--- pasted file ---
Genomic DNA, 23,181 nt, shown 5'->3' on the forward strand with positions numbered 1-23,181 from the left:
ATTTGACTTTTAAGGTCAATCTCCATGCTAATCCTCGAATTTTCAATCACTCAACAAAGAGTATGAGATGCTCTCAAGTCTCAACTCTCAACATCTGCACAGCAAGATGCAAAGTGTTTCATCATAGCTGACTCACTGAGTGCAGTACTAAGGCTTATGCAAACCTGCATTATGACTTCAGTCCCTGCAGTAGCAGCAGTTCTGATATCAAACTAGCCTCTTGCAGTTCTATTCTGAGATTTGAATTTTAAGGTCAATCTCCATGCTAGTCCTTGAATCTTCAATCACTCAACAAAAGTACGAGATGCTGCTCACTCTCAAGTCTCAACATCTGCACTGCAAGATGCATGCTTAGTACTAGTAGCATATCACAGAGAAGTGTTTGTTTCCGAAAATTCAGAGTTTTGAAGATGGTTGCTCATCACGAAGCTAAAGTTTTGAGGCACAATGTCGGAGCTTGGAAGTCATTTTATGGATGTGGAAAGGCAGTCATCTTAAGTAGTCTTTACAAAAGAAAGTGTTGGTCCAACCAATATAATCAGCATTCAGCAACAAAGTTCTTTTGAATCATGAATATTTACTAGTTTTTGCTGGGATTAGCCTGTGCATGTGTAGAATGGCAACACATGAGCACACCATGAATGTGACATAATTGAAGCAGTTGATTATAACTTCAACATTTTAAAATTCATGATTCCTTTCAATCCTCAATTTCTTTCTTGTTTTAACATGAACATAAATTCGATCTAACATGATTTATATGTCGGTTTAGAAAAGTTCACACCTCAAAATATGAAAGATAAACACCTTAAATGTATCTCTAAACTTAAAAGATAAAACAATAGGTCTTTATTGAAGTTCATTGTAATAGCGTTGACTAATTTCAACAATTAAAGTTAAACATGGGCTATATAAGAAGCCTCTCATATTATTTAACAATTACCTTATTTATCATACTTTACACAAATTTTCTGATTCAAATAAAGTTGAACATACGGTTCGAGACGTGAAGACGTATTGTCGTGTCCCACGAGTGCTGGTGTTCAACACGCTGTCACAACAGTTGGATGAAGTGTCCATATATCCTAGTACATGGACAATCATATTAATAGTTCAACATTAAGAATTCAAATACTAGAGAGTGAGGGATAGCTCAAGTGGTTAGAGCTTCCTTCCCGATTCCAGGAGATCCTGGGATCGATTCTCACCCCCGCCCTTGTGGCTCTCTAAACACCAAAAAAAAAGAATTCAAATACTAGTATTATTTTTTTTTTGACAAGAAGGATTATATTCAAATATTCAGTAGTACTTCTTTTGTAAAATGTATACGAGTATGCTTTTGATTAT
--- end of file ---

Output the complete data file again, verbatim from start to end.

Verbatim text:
Genomic DNA, 23,181 nt, shown 5'->3' on the forward strand with positions numbered 1-23,181 from the left:
ATTTGACTTTTAAGGTCAATCTCCATGCTAATCCTCGAATTTTCAATCACTCAACAAAGAGTATGAGATGCTCTCAAGTCTCAACTCTCAACATCTGCACAGCAAGATGCAAAGTGTTTCATCATAGCTGACTCACTGAGTGCAGTACTAAGGCTTATGCAAACCTGCATTATGACTTCAGTCCCTGCAGTAGCAGCAGTTCTGATATCAAACTAGCCTCTTGCAGTTCTATTCTGAGATTTGAATTTTAAGGTCAATCTCCATGCTAGTCCTTGAATCTTCAATCACTCAACAAAAGTACGAGATGCTGCTCACTCTCAAGTCTCAACATCTGCACTGCAAGATGCATGCTTAGTACTAGTAGCATATCACAGAGAAGTGTTTGTTTCCGAAAATTCAGAGTTTTGAAGATGGTTGCTCATCACGAAGCTAAAGTTTTGAGGCACAATGTCGGAGCTTGGAAGTCATTTTATGGATGTGGAAAGGCAGTCATCTTAAGTAGTCTTTACAAAAGAAAGTGTTGGTCCAACCAATATAATCAGCATTCAGCAACAAAGTTCTTTTGAATCATGAATATTTACTAGTTTTTGCTGGGATTAGCCTGTGCATGTGTAGAATGGCAACACATGAGCACACCATGAATGTGACATAATTGAAGCAGTTGATTATAACTTCAACATTTTAAAATTCATGATTCCTTTCAATCCTCAATTTCTTTCTTGTTTTAACATGAACATAAATTCGATCTAACATGATTTATATGTCGGTTTAGAAAAGTTCACACCTCAAAATATGAAAGATAAACACCTTAAATGTATCTCTAAACTTAAAAGATAAAACAATAGGTCTTTATTGAAGTTCATTGTAATAGCGTTGACTAATTTCAACAATTAAAGTTAAACATGGGCTATATAAGAAGCCTCTCATATTATTTAACAATTACCTTATTTATCATACTTTACACAAATTTTCTGATTCAAATAAAGTTGAACATACGGTTCGAGACGTGAAGACGTATTGTCGTGTCCCACGAGTGCTGGTGTTCAACACGCTGTCACAACAGTTGGATGAAGTGTCCATATATCCTAGTACATGGACAATCATATTAATAGTTCAACATTAAGAATTCAAATACTAGAGAGTGAGGGATAGCTCAAGTGGTTAGAGCTTCCTTCCCGATTCCAGGAGATCCTGGGATCGATTCTCACCCCCGCCCTTGTGGCTCTCTAAACACCAAAAAAAAAGAATTCAAATACTAGTATTATTTTTTTTTTGACAAGAAGGATTATATTCAAATATTCAGTAGTACTTCTTTTGTAAAATGTATACGAGTATGCTTTTGATTAT